So - we put the windows back together, hung paintings, hauled up the furniture,

put the door back on, and installed the curtain rods and curtains I made on the cheap. The curtains are just a couple of yards of linen on sale from the fabric store, quick hems on the sides (the selvage had an awesome green thread double stripe and fring-y edge, so we left it), stencils, and brass rings on top).

This tiny little oil painting (unsigned) makes the room for me. I found it tucked in a corner of the antique shop, got it for $10, and didn't even think of putting it in this room at the time - but suddenly it seemed perfect.

We still have to clean up the cool desk (I picked it up on a trip in southern Maine, I need to do more research about it - it's got some neat English Arts & Crafts details).

And we have to properly clean the door, though it was mercifully unpainted, for a change. Also, spring will be the season of window sash repair and stripping. Ugh. Glad the groundhog saw his shadow, for once.

Interestingly, though these photos look sort of gauzy or hazy, that's what it actually feels like in the room - there's a great fuzzy light in there. The paint color is a bit richer than it looks, but the light quality - priceless. Oh, and the lack of orange plaid and animals - that's worth a million bucks (though this room cost about $125, excluding furniture).

It's so great to have one less eyesore - but we'll miss watching visitors' reactions to the Infamous Animal Room. Oh well, there's still the tacky paneling in the study to pick on...but not for long.

Wednesday, February 11, 2009

Great resources

Last night, my good friend C and I went to a lecture at the public library - part of a series about historic restoration and renovation. What a great resource! The speaker, who is a historic preservation consultant, pointed us to several great resources, so I thought I'd pass some on.

First, I really liked getting a better understanding of the differences between preservation, rehabilitation, restoration, and reconstruction. Here's the main page for the Park Service's standards on those. Apparently we (like most other people who are living in older homes) are doing rehab.

Dig down a bit deeper and you get to some really great advice and technical info about old houses in the Preservation Briefs series - for example, the window repair page we've referred to before. It's like a manual for your old house!

These resources made me think of a couple of my favorites, on windows - the National Trust's wood window tip sheet (guess what - they're not suggesting vinyl replacement! :)

and Robert Schweitzer's paint color site (and his books are great too).

All in all, it was a lovely evening - complete with tea and cookies - and we're thrilled to live in such a great city. Bangor turns 175 tomorrow (the city is throwing a party with cake, even!), so Happy Birthday, Queen City!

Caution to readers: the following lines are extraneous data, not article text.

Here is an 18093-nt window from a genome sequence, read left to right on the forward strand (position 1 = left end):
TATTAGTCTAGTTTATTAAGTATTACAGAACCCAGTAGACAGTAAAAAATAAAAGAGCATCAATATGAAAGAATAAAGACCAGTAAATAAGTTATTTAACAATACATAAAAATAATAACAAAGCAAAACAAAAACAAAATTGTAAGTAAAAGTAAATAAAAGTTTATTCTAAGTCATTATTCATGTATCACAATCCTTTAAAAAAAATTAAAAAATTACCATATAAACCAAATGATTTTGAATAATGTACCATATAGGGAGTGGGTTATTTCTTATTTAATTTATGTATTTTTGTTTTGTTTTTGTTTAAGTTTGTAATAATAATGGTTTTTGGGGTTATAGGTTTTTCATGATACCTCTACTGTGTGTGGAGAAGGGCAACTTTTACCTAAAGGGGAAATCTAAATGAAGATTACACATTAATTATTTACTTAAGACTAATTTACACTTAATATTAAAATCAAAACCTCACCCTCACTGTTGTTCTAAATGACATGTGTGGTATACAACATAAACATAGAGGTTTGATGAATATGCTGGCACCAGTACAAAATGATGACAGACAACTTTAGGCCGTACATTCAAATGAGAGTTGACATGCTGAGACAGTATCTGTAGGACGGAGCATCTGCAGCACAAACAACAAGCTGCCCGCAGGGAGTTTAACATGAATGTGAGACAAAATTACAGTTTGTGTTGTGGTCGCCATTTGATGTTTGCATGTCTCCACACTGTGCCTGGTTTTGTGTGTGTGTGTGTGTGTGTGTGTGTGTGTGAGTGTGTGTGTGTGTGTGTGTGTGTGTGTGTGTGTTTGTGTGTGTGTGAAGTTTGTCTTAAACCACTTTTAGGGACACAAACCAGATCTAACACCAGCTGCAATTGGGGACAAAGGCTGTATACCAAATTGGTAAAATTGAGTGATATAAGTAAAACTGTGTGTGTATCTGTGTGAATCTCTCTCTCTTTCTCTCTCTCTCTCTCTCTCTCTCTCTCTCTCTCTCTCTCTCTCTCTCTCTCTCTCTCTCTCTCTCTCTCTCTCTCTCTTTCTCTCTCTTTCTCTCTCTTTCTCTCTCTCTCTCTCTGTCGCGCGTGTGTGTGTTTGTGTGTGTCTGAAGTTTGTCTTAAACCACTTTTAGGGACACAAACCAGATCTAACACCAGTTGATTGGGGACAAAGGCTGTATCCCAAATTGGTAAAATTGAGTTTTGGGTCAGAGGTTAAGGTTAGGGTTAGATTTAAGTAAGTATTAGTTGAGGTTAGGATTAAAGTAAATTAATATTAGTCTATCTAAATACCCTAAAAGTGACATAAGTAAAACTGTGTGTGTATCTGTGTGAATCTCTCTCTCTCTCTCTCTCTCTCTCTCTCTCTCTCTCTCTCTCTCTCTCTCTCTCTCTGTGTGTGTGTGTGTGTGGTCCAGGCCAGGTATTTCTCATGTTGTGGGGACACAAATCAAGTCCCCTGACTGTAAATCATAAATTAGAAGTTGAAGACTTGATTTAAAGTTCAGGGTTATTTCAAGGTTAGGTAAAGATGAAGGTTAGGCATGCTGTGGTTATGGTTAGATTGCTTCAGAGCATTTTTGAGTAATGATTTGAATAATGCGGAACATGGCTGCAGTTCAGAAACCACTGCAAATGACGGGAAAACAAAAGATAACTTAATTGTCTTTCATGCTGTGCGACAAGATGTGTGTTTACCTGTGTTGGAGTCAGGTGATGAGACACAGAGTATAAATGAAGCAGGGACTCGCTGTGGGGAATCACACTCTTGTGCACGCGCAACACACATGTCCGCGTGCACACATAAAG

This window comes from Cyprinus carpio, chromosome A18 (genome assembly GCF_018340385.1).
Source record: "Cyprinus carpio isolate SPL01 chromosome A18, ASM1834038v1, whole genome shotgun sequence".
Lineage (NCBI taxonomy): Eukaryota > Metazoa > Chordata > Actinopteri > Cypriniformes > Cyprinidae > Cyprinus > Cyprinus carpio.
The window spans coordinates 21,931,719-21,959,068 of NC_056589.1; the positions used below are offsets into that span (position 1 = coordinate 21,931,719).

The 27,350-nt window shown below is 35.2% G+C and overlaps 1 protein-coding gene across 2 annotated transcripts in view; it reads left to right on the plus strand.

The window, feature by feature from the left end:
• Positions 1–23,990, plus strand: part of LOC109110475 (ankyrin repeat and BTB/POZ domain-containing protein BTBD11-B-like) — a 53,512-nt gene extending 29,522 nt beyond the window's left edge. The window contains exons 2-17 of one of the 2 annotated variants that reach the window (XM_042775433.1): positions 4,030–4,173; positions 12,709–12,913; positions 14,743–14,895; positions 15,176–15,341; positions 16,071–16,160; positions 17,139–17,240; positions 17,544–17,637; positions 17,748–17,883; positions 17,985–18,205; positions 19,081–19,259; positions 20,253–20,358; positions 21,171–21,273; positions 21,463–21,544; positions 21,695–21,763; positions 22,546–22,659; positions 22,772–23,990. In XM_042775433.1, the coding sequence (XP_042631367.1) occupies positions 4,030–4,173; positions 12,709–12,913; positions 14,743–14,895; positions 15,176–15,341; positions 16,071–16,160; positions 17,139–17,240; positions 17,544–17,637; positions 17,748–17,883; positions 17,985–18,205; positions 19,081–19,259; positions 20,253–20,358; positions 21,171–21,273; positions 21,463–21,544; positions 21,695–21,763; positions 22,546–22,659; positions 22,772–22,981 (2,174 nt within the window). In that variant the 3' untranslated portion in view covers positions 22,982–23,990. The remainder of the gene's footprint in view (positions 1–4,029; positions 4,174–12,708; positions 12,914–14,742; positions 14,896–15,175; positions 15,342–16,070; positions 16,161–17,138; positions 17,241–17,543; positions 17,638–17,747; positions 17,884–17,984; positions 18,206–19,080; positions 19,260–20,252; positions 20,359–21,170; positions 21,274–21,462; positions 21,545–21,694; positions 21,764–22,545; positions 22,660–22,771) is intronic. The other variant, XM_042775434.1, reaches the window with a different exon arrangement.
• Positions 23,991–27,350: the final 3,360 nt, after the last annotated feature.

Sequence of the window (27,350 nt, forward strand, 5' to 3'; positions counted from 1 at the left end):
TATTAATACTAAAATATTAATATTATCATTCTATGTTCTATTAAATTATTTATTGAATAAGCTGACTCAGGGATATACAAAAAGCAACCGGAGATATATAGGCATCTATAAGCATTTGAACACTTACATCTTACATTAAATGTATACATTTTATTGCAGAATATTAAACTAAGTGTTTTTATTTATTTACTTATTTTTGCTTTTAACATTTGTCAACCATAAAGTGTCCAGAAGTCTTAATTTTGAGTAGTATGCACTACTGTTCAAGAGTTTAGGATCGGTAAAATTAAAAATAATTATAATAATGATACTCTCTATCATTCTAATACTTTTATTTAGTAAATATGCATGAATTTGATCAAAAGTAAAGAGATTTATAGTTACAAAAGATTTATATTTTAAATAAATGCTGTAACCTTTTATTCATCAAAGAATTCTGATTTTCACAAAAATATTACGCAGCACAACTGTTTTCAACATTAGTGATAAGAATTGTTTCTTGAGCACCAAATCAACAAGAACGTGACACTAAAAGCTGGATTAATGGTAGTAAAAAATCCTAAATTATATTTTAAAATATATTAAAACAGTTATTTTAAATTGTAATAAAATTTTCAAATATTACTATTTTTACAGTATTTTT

Friday, February 6, 2009

A favorite color

I mentioned yesterday that the whole neutral-tan family isn't a favorite of mine. What is? Besides that Peristyle Brass color in the guest room, the green we used in the kitchen is. It's kind of like old Jadeite or the classic old matte green of a Teco vase.

The other day I finally got a plate hanger and hung up a favorite holiday gift in the favorite color - this gorgeous platter made by a local artist. It's low enough on the kitchen wall that I can reach it because I plan to use it as much as possible!

Thanks, Ken's fam - it is an awesome addition!

Monday, February 2, 2009

If you're going to paint a window shut...

Please make sure it's closed first!

Taking apart old windows is always a fun adventure because, invariably, someone in the past has done something naughty to the window in question.

In our sitting room, some previous owner painted the windows shut. Nevertheless, it was always really cold in there. The storm windows helped us forget about the cold. But - we took the windows apart to repaint the stops this weekend. And here's what we found (note black area across top):

Yes folks, they painted the windows shut - open! So there's a half inch of airspace at the top. Mystery solved. Too bad I won't be stripping and fixing the sashes till spring - but at least Ken's storms will protect us in the meantime.

The good news:

1. This is the ONLY set of windows in the entire house where they did not paint the pulley or the area around the pulley, so that saved us a little work there.

2. We have finished painting the ceiling and painted the first coat on the walls:

It's Sherwin Williams 'Buckram Binding' from the Arts & Crafts line. Not my most fave color (I'm more into colors than tans), but we needed a neutral at the end of the hall. Chalk it up to a reaction to orange plaid and jungle animals.